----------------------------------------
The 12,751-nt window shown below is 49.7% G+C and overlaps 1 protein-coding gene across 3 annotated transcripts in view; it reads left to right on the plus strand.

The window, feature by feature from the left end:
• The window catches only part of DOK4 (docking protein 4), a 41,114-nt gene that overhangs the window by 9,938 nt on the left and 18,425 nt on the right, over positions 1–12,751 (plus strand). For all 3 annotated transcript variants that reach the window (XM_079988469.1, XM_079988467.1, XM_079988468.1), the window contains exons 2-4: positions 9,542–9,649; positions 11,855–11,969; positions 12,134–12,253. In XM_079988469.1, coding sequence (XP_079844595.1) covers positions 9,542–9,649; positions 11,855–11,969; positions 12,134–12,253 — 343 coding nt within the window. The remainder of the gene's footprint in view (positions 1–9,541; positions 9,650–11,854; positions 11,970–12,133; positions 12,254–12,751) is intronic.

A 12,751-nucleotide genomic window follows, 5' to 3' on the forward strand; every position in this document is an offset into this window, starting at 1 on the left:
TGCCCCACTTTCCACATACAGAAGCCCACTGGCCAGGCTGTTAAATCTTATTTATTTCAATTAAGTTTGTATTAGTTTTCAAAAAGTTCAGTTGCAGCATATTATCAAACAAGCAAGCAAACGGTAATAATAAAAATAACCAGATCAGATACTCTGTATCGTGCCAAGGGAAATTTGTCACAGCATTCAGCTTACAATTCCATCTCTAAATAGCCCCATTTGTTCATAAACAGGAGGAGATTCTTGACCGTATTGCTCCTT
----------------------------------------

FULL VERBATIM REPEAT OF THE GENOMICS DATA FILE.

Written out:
The 12,751-nt window shown below is 49.7% G+C and overlaps 1 protein-coding gene across 3 annotated transcripts in view; it reads left to right on the plus strand.

The window, feature by feature from the left end:
• The window catches only part of DOK4 (docking protein 4), a 41,114-nt gene that overhangs the window by 9,938 nt on the left and 18,425 nt on the right, over positions 1–12,751 (plus strand). For all 3 annotated transcript variants that reach the window (XM_079988469.1, XM_079988467.1, XM_079988468.1), the window contains exons 2-4: positions 9,542–9,649; positions 11,855–11,969; positions 12,134–12,253. In XM_079988469.1, coding sequence (XP_079844595.1) covers positions 9,542–9,649; positions 11,855–11,969; positions 12,134–12,253 — 343 coding nt within the window. The remainder of the gene's footprint in view (positions 1–9,541; positions 9,650–11,854; positions 11,970–12,133; positions 12,254–12,751) is intronic.

A 12,751-nucleotide genomic window follows, 5' to 3' on the forward strand; every position in this document is an offset into this window, starting at 1 on the left:
TGCCCCACTTTCCACATACAGAAGCCCACTGGCCAGGCTGTTAAATCTTATTTATTTCAATTAAGTTTGTATTAGTTTTCAAAAAGTTCAGTTGCAGCATATTATCAAACAAGCAAGCAAACGGTAATAATAAAAATAACCAGATCAGATACTCTGTATCGTGCCAAGGGAAATTTGTCACAGCATTCAGCTTACAATTCCATCTCTAAATAGCCCCATTTGTTCATAAACAGGAGGAGATTCTTGACCGTATTGCTCCTT